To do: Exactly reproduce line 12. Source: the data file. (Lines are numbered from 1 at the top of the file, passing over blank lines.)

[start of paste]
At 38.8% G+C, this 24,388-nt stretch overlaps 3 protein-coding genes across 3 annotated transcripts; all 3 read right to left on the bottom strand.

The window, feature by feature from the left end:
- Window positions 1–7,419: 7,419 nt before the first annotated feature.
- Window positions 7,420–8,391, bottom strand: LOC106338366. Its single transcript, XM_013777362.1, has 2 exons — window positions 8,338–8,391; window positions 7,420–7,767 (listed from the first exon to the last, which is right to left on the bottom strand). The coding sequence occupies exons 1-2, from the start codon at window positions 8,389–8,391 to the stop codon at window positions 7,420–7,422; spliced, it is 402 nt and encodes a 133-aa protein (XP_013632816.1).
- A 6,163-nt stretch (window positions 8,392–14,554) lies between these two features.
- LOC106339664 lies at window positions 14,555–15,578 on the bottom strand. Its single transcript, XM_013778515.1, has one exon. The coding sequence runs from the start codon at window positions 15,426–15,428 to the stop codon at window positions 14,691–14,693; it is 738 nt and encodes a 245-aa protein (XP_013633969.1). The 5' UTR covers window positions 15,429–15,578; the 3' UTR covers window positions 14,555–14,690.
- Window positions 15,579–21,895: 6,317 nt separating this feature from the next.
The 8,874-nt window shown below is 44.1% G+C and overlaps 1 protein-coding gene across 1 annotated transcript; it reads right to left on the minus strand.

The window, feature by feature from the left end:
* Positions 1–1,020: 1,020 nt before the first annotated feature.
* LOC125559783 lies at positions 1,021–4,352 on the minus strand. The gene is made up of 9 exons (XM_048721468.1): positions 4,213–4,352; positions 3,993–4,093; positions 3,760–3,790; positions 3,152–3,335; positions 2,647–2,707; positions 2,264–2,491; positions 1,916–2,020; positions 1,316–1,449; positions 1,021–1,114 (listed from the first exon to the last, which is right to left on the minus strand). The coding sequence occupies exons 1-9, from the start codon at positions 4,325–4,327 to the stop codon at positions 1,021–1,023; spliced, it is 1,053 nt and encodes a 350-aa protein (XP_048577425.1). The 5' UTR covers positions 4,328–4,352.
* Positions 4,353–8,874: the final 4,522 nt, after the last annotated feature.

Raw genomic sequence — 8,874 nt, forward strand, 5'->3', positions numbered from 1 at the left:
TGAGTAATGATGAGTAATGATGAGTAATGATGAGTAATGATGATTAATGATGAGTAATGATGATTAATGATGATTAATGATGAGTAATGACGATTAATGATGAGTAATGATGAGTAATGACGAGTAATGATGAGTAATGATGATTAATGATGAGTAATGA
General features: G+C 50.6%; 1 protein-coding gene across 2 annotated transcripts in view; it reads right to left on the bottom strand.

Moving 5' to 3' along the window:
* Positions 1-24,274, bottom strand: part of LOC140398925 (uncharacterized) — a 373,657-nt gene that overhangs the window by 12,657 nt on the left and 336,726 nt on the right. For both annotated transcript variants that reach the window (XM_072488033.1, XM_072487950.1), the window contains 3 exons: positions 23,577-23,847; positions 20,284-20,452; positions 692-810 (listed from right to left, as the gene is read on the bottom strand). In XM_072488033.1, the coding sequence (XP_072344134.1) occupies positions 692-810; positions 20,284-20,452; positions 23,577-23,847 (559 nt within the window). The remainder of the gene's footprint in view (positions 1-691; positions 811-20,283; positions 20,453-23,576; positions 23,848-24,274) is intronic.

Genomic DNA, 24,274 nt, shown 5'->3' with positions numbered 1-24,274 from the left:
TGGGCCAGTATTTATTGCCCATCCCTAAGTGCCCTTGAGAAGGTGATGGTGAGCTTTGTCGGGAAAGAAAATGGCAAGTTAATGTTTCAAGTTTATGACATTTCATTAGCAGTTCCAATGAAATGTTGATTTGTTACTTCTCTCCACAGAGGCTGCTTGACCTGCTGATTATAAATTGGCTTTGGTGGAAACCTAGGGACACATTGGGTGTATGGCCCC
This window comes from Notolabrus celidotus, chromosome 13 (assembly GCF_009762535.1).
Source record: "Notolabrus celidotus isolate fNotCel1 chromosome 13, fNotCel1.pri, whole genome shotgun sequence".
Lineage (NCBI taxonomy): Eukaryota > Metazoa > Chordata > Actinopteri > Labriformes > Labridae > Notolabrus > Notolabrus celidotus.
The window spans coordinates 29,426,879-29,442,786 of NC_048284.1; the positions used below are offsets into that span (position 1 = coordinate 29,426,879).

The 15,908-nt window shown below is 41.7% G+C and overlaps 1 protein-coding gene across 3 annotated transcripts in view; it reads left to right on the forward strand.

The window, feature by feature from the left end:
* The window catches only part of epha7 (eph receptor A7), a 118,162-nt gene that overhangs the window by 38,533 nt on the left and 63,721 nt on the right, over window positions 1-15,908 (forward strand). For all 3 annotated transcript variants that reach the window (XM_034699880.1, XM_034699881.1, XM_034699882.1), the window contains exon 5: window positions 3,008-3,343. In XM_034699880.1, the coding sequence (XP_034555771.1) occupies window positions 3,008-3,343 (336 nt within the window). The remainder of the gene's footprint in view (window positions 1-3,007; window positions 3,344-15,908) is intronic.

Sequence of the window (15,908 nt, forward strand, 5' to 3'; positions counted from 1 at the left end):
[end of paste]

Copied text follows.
* Positions 4,353–8,874: the final 4,522 nt, after the last annotated feature.